Skyhook announces ‘next-gen geofencing’ based on global WiFi database
The company says it has developed a more accurate methodology for store-visitation measurement.
Location targeting and intelligence company Skyhook has developed what it says is a more accurate methodology for geotargeting and in-store validation. The company is rolling this out under the banner of its “Skyhook Context” offering.
Skyhook was the original location provider for Android and iOS devices before Google and Apple brought those capabilities in-house.
The company says it has built associations between millions of places of interest and its global WiFi database, which has MAC addresses for more than 2 billion WiFi routers worldwide. Skyhook VP David Bairstow described it to me as “next-gen geofencing.”
In addition to more accurate location, Bairstow said that the company is building a better venue database as a byproduct of its approach. He asserted that 40 to 50 percent of venue locations in third-party databases today currently don’t have good enough data to do store visitation metrics and competitive analytics. This is especially true for smaller footprint stores (e.g., Starbucks locations).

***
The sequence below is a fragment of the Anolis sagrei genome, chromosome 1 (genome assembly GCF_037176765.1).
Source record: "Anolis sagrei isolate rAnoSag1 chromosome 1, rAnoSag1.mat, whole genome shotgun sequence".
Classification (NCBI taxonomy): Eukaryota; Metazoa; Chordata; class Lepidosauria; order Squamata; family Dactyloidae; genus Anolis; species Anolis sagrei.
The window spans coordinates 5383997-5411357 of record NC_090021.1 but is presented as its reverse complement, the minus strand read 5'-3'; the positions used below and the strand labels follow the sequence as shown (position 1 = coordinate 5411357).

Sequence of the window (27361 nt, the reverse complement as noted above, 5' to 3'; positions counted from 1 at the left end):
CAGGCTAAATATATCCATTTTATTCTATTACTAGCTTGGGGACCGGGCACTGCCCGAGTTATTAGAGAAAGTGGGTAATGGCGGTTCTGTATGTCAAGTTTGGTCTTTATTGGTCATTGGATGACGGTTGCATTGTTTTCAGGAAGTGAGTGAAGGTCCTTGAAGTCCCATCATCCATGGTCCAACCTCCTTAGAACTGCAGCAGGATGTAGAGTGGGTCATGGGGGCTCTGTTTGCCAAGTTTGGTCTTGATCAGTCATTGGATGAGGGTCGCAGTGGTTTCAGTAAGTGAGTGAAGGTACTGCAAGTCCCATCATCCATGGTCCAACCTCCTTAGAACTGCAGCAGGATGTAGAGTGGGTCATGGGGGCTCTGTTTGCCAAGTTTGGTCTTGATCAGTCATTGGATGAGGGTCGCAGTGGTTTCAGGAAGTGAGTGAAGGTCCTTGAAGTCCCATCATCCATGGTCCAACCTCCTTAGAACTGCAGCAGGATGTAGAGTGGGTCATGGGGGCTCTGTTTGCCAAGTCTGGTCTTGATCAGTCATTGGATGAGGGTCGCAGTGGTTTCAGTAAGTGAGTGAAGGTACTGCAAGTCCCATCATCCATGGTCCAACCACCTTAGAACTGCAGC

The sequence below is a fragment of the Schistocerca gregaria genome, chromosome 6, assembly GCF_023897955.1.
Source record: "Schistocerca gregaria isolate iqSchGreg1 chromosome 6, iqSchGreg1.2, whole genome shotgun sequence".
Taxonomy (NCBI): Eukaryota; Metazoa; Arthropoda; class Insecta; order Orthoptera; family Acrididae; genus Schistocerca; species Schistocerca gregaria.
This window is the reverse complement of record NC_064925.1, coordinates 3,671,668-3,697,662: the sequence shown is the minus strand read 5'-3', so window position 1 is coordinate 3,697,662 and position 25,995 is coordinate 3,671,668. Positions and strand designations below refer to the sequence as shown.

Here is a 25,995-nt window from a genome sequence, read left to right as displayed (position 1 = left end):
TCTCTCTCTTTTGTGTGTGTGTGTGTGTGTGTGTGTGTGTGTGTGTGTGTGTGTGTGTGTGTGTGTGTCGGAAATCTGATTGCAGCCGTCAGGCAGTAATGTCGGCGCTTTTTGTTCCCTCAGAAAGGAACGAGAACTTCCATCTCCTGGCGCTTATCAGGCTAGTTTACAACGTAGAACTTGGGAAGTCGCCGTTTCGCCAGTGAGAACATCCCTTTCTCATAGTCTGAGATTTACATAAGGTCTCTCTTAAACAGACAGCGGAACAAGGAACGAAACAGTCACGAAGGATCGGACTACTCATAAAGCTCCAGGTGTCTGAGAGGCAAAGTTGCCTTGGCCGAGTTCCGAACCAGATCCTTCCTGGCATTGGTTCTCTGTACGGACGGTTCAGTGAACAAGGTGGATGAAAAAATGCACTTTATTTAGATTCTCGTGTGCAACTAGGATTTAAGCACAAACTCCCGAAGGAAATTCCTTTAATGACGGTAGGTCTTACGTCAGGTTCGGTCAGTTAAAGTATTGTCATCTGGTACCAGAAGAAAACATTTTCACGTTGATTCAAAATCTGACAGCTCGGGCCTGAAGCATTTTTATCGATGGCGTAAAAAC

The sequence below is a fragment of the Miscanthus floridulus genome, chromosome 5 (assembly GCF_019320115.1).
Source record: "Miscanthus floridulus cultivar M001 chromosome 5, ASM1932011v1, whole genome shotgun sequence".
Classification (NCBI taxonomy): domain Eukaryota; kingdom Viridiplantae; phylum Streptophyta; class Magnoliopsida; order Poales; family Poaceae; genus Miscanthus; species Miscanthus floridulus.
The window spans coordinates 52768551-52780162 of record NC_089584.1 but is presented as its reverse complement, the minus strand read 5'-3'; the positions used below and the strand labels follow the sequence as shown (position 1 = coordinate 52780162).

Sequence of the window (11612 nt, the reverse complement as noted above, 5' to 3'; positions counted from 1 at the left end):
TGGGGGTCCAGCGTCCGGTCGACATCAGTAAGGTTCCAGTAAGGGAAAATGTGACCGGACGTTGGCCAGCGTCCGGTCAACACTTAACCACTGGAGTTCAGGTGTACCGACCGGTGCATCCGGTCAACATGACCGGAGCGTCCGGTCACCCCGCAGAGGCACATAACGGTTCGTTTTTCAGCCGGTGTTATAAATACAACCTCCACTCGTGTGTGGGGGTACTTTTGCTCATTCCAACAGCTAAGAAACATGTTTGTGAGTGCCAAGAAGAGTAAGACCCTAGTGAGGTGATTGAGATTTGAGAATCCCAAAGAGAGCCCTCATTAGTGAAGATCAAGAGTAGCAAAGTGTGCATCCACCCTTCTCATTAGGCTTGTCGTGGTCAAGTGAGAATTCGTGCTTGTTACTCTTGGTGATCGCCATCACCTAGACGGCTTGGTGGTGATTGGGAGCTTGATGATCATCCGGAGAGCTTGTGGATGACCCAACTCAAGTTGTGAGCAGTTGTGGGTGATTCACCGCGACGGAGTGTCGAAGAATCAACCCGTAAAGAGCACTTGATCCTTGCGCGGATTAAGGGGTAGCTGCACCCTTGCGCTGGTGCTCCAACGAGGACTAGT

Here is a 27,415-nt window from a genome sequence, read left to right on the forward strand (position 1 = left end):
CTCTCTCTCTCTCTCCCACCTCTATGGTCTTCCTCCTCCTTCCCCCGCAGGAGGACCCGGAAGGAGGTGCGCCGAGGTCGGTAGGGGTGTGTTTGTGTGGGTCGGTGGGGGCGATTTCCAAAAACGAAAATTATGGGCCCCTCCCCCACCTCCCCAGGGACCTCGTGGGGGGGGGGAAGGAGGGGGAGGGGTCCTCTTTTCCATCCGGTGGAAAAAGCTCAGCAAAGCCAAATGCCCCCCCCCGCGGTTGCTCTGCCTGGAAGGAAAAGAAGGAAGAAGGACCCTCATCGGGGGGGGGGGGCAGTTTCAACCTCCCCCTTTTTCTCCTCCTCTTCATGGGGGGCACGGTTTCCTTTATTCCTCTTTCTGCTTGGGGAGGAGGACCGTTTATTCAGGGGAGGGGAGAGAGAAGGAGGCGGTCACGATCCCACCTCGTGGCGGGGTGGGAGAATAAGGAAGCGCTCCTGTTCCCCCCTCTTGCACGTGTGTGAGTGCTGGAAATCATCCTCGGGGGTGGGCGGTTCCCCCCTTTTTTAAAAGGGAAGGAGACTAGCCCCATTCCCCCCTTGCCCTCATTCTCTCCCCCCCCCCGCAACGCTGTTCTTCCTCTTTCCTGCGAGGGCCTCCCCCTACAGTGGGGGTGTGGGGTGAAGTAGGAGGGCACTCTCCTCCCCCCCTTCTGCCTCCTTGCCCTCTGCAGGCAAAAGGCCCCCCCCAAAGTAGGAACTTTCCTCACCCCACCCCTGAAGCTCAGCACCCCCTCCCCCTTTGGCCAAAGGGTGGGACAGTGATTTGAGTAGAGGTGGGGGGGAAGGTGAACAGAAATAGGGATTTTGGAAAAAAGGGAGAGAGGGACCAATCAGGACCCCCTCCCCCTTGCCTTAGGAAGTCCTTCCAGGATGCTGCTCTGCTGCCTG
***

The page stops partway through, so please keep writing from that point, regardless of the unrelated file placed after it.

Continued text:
Bairstow added that store visitation efforts typically capture nearby individuals, rather than just people in-store. However, Skyhook now can tell with “high confidence,” he explained, when a mobile user has crossed a venue or store threshold. “We’re not catching people nearby.”
Skyhook can also tell where the individual is in the store, based on proximity to WiFi routers. Bairstow explained that Skyhook’s algorithm looks at router signal strength as one of the factors in determining in-store location. There are no beacons involved. “It’s all software,” said Bairstow.
One of the many use cases is competitive geofencing. For example, hypothetically, Lowe’s might geofence HomeDepot to see what percentage of its customers shop there, too. It can also identify non-Lowe’s HomeDepot shoppers for targeting or regargeting later online. And this can take place on any channel.
Bairstow said that analytics has emerged as a primary use case for location technology. However, only about 10 to 20 percent of retailers are currently using it to understand their customers and their share of foot traffic. Those numbers should increase dramatically over the next 12 months.
Despite the early emphasis on coupons and real-time targeting, there is a growing range of use cases for location intelligence:
- Audience identification/segmentation
- Online-to-offline analytics and store-visits attribution
- Competitive intelligence/foot traffic analysis
- Personalization and loyalty rewards
- Offline-to-online retargeting
- Cross-channel analytics
In addition to utilizing its WiFi database, Skyhook gets first-party smartphone location from apps that integrate its SDK.
Bairstow concluded by saying that Skyhook Context now works in malls and can provide “store-specific readings.” What he means is that Skyhook can identify when someone goes into a specific store on a specific level — something that’s been historically challenging to do.